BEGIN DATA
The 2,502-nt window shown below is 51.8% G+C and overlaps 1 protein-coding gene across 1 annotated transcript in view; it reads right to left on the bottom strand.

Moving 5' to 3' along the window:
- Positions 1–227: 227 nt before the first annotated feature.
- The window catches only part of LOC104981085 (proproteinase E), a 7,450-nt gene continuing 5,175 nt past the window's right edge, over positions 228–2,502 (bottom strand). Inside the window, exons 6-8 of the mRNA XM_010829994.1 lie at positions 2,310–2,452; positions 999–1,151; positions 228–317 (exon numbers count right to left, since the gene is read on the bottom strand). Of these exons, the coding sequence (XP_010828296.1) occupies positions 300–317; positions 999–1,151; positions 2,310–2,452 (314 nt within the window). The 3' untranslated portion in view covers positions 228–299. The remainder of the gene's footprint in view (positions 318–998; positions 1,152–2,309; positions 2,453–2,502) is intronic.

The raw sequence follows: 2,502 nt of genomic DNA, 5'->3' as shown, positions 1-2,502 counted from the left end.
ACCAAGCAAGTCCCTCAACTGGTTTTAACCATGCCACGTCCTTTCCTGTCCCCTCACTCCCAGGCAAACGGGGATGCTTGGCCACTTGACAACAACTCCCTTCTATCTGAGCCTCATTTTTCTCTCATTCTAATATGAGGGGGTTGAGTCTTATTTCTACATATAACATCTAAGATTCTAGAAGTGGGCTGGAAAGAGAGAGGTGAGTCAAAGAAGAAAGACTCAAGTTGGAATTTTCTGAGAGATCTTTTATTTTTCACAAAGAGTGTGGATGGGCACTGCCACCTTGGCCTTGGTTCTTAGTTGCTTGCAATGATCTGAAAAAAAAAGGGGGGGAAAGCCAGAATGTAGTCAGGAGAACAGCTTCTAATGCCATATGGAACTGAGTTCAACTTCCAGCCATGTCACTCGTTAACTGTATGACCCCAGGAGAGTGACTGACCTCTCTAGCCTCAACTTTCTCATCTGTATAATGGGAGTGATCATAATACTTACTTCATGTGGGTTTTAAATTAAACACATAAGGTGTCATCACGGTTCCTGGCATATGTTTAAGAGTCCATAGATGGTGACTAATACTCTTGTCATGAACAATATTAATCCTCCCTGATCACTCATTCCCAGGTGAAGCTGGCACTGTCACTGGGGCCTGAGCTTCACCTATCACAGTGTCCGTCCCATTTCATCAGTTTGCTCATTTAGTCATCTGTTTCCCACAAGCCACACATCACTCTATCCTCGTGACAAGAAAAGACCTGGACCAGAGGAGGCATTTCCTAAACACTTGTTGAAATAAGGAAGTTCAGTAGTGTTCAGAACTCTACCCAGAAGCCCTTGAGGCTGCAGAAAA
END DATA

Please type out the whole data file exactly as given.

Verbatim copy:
The 2,502-nt window shown below is 51.8% G+C and overlaps 1 protein-coding gene across 1 annotated transcript in view; it reads right to left on the bottom strand.

Moving 5' to 3' along the window:
- Positions 1–227: 227 nt before the first annotated feature.
- The window catches only part of LOC104981085 (proproteinase E), a 7,450-nt gene continuing 5,175 nt past the window's right edge, over positions 228–2,502 (bottom strand). Inside the window, exons 6-8 of the mRNA XM_010829994.1 lie at positions 2,310–2,452; positions 999–1,151; positions 228–317 (exon numbers count right to left, since the gene is read on the bottom strand). Of these exons, the coding sequence (XP_010828296.1) occupies positions 300–317; positions 999–1,151; positions 2,310–2,452 (314 nt within the window). The 3' untranslated portion in view covers positions 228–299. The remainder of the gene's footprint in view (positions 318–998; positions 1,152–2,309; positions 2,453–2,502) is intronic.

The raw sequence follows: 2,502 nt of genomic DNA, 5'->3' as shown, positions 1-2,502 counted from the left end.
ACCAAGCAAGTCCCTCAACTGGTTTTAACCATGCCACGTCCTTTCCTGTCCCCTCACTCCCAGGCAAACGGGGATGCTTGGCCACTTGACAACAACTCCCTTCTATCTGAGCCTCATTTTTCTCTCATTCTAATATGAGGGGGTTGAGTCTTATTTCTACATATAACATCTAAGATTCTAGAAGTGGGCTGGAAAGAGAGAGGTGAGTCAAAGAAGAAAGACTCAAGTTGGAATTTTCTGAGAGATCTTTTATTTTTCACAAAGAGTGTGGATGGGCACTGCCACCTTGGCCTTGGTTCTTAGTTGCTTGCAATGATCTGAAAAAAAAAGGGGGGGAAAGCCAGAATGTAGTCAGGAGAACAGCTTCTAATGCCATATGGAACTGAGTTCAACTTCCAGCCATGTCACTCGTTAACTGTATGACCCCAGGAGAGTGACTGACCTCTCTAGCCTCAACTTTCTCATCTGTATAATGGGAGTGATCATAATACTTACTTCATGTGGGTTTTAAATTAAACACATAAGGTGTCATCACGGTTCCTGGCATATGTTTAAGAGTCCATAGATGGTGACTAATACTCTTGTCATGAACAATATTAATCCTCCCTGATCACTCATTCCCAGGTGAAGCTGGCACTGTCACTGGGGCCTGAGCTTCACCTATCACAGTGTCCGTCCCATTTCATCAGTTTGCTCATTTAGTCATCTGTTTCCCACAAGCCACACATCACTCTATCCTCGTGACAAGAAAAGACCTGGACCAGAGGAGGCATTTCCTAAACACTTGTTGAAATAAGGAAGTTCAGTAGTGTTCAGAACTCTACCCAGAAGCCCTTGAGGCTGCAGAAAA